Mr. Mongo Santamaria
“Listen – Lady Marmalade MP3″
How’s every little thing?
I come to you relatively late in the week (at least as things go hereabouts), both tired (from work and all) and energized, because I’m preparing to throw down some heat this Friday night at the second installment of the Asbury Park 45 Sessions.
The inaugural session was a fantastic night, well attended and more than well spun, as the resident selectors – your host DJ Prestige, DJ Prime, Connie T. Empress, Jay Boxcar, Jack the Ripper and yours truly – played some of the hottest rare funk and soul, and will be doing so again this Friday. This time out they will be joined by WFMU’s Cool Hands Luke, and Brooklyn’s own Sport Casual, fresh from the decks at the Lucky Cat in Williamsburg.
If you are close enough to make the trip, and dig funk and soul spun exclusively on 45 (and I know you do) you’d be a fool to miss it.
Now, on the matter of the blog, I couldn’t very well finish the week out without some fresh sounds to carry you into the weekend, and so I won’t.
Today’s selection is a later 45 by one of the true kings of Latin soul, the master, Ramon ‘Mongo’ Santamaria.
If all you ever heard by Mongo was his classic version of Herbie Hancock’s ‘Watermelon Man’ then you wouldn’t be doing too badly, because as Latin soul goes, there are few selections as powerful (especially considering how early that particular cut falls on the timeline).
However (and this is a big however), were you to stop there, you would be depriving yourselves of a veritable wellspring of Afro-Cuban, boogaloo-ban, shake-yer-shoe-ban groove grease, and as your physician, I must recommend you not go down that particular road.
Mongo was not only a master conguero, but he also had a good enough ear to stay a few steps ahead of musical trends and the good taste/hippitude to do so with a great deal of flair.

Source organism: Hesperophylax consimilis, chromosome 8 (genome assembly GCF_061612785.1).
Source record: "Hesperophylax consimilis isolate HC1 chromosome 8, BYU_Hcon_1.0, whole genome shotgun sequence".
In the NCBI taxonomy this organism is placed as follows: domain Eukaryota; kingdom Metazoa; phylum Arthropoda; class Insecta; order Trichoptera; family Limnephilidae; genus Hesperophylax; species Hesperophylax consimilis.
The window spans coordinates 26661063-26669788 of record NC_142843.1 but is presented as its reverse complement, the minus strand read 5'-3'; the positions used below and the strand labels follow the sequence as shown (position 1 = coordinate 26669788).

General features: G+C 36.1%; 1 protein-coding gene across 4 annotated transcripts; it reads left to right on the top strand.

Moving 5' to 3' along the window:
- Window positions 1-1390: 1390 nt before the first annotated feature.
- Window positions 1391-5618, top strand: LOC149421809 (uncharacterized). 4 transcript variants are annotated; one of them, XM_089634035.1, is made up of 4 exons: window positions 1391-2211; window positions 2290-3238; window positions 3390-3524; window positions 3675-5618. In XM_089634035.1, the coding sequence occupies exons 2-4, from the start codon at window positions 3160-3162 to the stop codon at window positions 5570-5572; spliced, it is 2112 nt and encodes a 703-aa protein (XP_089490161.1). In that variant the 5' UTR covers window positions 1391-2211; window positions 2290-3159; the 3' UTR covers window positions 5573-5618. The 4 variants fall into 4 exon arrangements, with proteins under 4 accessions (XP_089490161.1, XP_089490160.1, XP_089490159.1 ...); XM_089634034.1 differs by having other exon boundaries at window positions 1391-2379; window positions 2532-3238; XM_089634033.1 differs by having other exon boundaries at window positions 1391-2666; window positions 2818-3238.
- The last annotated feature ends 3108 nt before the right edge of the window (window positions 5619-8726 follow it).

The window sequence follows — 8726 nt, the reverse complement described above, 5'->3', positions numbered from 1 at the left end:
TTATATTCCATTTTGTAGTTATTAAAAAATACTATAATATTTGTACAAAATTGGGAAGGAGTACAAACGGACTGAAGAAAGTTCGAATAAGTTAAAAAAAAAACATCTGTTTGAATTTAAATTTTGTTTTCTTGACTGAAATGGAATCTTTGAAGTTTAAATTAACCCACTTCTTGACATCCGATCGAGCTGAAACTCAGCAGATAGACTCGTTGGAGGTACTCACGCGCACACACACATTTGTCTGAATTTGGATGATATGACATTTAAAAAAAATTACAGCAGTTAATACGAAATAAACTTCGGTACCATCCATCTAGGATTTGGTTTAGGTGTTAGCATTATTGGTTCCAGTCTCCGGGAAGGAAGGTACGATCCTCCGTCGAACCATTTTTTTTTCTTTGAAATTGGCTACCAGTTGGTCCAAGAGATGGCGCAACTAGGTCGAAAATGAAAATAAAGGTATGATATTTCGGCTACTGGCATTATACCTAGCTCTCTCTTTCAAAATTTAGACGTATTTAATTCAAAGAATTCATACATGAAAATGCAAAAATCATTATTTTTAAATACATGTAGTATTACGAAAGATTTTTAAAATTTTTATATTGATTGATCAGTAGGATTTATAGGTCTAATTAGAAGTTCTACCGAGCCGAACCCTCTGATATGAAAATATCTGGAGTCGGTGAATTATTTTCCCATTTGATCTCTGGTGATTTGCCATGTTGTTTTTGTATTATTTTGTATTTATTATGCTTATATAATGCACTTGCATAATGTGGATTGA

He left Cuba and hit New York in 1950, and over the next 40 years recorded countless albums as a sideman (including many with Cal Tjader), and dozens as a leader. He recorded for Battle and Riverside into the mid-60’s, when he switched to Columbia, and then in 1970 to Atlantic. In the early 70’s he began to record for Vaya records (a subsidiary of the Fania label).
His cover of the Labelle disco/funk classic ‘Lady Marmalade’ hails from his 1975 Vaya LP “Afro Indio’.
The tune was written by Bob Crewe and Kenny Nolan*, and originally recorded by Nolan’s group the Eleventh Hour in 1974. Labelle went into the studio with Allen Toussaint and the Meters in 1975 and rerecorded ‘Lady Marmalade’, turning into a Number One hit in the process.
Mongo recorded his cover later that year giving the tune a Latin edge (with a slightly jazzy twist), and while it may not be the fire starter that the Labelle version was, it was still a heater.
As far as I’ve been able to tell, none of Mongo’s Vaya catalogue is currently available in reissue, but as he was one of the bigger crossover successes of Latin music, the vinyl shouldn’t be too hard to find.
So…try to make it out to the Asbury Park 45 Sessions, and if I don’t see you there, I’ll see you on the interwebs.
*Nolan, by himself and in tandem with Crewe wrote of a number of best selling pop and disco records, before waxing one of the truly insipid wimp-pop records of all time, ‘I Like Dreaming’, which of course – in an unpleasant twist- went on to be a huge hit. However, having also co written ‘Lady Marmalade’ Nolan is also laughing all the way to the bank.